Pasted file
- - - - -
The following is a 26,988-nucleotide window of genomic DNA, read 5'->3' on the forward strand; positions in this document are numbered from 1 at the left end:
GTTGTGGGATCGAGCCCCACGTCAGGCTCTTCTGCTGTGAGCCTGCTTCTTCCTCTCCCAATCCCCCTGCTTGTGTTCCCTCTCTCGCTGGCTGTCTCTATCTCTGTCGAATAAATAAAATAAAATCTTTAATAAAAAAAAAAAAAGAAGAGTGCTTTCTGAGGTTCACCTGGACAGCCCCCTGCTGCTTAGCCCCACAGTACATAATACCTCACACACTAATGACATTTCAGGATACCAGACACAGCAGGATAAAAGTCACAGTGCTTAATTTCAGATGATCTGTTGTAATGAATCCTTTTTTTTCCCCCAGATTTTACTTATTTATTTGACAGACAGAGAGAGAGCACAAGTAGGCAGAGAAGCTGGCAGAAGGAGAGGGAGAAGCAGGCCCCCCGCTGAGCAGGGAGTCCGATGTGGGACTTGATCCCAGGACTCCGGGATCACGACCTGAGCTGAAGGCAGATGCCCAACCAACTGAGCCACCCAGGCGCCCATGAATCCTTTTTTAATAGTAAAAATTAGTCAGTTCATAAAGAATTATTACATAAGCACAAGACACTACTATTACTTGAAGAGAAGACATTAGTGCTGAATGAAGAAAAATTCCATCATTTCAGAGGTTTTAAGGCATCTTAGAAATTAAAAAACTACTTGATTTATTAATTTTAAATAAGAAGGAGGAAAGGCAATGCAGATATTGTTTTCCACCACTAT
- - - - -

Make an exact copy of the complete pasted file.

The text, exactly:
The following is a 26,988-nucleotide window of genomic DNA, read 5'->3' on the forward strand; positions in this document are numbered from 1 at the left end:
GTTGTGGGATCGAGCCCCACGTCAGGCTCTTCTGCTGTGAGCCTGCTTCTTCCTCTCCCAATCCCCCTGCTTGTGTTCCCTCTCTCGCTGGCTGTCTCTATCTCTGTCGAATAAATAAAATAAAATCTTTAATAAAAAAAAAAAAAGAAGAGTGCTTTCTGAGGTTCACCTGGACAGCCCCCTGCTGCTTAGCCCCACAGTACATAATACCTCACACACTAATGACATTTCAGGATACCAGACACAGCAGGATAAAAGTCACAGTGCTTAATTTCAGATGATCTGTTGTAATGAATCCTTTTTTTTCCCCCAGATTTTACTTATTTATTTGACAGACAGAGAGAGAGCACAAGTAGGCAGAGAAGCTGGCAGAAGGAGAGGGAGAAGCAGGCCCCCCGCTGAGCAGGGAGTCCGATGTGGGACTTGATCCCAGGACTCCGGGATCACGACCTGAGCTGAAGGCAGATGCCCAACCAACTGAGCCACCCAGGCGCCCATGAATCCTTTTTTAATAGTAAAAATTAGTCAGTTCATAAAGAATTATTACATAAGCACAAGACACTACTATTACTTGAAGAGAAGACATTAGTGCTGAATGAAGAAAAATTCCATCATTTCAGAGGTTTTAAGGCATCTTAGAAATTAAAAAACTACTTGATTTATTAATTTTAAATAAGAAGGAGGAAAGGCAATGCAGATATTGTTTTCCACCACTAT